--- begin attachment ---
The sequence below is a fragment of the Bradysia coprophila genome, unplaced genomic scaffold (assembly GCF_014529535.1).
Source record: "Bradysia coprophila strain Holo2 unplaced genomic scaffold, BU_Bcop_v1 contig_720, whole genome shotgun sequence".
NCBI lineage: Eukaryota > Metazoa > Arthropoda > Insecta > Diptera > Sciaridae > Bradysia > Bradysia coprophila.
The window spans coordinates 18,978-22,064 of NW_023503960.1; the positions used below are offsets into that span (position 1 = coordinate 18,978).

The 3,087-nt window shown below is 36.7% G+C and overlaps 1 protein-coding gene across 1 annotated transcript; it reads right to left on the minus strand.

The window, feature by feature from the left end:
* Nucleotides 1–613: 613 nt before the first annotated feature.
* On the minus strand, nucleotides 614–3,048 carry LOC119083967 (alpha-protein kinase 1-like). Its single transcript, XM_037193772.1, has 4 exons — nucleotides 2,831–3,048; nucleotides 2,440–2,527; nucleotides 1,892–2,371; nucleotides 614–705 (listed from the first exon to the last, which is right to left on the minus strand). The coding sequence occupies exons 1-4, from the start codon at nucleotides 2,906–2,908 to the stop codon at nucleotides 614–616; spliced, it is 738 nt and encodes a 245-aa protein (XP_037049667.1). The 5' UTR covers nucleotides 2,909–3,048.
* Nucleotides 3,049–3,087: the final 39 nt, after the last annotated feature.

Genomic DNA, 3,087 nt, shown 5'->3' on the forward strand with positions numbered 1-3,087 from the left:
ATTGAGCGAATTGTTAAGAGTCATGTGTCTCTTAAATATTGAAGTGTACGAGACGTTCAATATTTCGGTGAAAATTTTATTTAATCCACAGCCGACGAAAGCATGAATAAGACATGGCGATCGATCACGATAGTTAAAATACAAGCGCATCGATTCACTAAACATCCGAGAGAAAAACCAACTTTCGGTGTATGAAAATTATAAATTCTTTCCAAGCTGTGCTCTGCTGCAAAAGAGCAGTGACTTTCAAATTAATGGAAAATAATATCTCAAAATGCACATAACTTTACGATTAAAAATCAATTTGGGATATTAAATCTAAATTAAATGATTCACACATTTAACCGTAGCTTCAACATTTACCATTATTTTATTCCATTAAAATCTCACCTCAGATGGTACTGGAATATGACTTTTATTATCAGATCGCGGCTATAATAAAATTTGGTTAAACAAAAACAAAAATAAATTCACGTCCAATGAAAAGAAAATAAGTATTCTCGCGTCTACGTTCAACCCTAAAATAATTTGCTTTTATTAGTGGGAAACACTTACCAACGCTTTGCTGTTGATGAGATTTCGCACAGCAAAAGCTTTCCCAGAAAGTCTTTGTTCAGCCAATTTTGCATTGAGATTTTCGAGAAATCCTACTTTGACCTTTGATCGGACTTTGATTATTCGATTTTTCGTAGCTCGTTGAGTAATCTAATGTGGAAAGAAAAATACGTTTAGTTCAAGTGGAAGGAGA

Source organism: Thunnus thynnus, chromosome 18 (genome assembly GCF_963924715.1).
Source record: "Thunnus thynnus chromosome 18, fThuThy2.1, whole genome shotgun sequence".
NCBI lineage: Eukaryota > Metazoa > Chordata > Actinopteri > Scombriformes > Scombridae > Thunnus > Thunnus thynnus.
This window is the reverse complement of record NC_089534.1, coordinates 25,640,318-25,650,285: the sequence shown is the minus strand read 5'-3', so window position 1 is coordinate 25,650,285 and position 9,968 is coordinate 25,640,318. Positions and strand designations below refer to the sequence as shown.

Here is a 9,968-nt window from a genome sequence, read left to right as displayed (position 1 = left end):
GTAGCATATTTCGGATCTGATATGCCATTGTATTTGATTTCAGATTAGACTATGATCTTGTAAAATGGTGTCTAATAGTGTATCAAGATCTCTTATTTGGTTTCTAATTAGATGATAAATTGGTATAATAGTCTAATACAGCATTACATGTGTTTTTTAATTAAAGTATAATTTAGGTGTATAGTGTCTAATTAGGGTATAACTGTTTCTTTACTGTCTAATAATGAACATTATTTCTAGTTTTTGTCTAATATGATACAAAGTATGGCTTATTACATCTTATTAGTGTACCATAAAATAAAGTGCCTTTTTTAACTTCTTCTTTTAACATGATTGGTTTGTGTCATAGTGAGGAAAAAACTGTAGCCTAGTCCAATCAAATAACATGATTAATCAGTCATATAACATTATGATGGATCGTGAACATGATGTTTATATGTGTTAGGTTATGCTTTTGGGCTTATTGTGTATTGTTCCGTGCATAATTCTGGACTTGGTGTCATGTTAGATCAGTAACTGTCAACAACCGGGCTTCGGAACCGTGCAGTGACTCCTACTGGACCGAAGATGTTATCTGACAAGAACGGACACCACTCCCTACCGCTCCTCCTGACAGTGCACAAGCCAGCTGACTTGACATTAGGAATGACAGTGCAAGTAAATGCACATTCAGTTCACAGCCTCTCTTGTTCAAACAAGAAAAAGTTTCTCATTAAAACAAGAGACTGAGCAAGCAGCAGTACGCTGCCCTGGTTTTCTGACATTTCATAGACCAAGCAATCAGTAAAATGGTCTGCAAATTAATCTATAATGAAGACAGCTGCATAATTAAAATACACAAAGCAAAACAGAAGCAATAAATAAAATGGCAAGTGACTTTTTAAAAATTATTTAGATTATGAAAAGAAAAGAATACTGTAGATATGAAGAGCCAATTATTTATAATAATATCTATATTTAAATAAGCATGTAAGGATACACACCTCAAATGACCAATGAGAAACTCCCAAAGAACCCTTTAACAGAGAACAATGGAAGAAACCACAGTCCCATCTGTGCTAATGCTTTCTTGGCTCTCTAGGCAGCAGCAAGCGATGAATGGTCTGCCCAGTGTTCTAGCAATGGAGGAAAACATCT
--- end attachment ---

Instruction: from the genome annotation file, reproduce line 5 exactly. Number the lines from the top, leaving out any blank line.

The 3,087-nt window shown below is 36.7% G+C and overlaps 1 protein-coding gene across 1 annotated transcript; it reads right to left on the minus strand.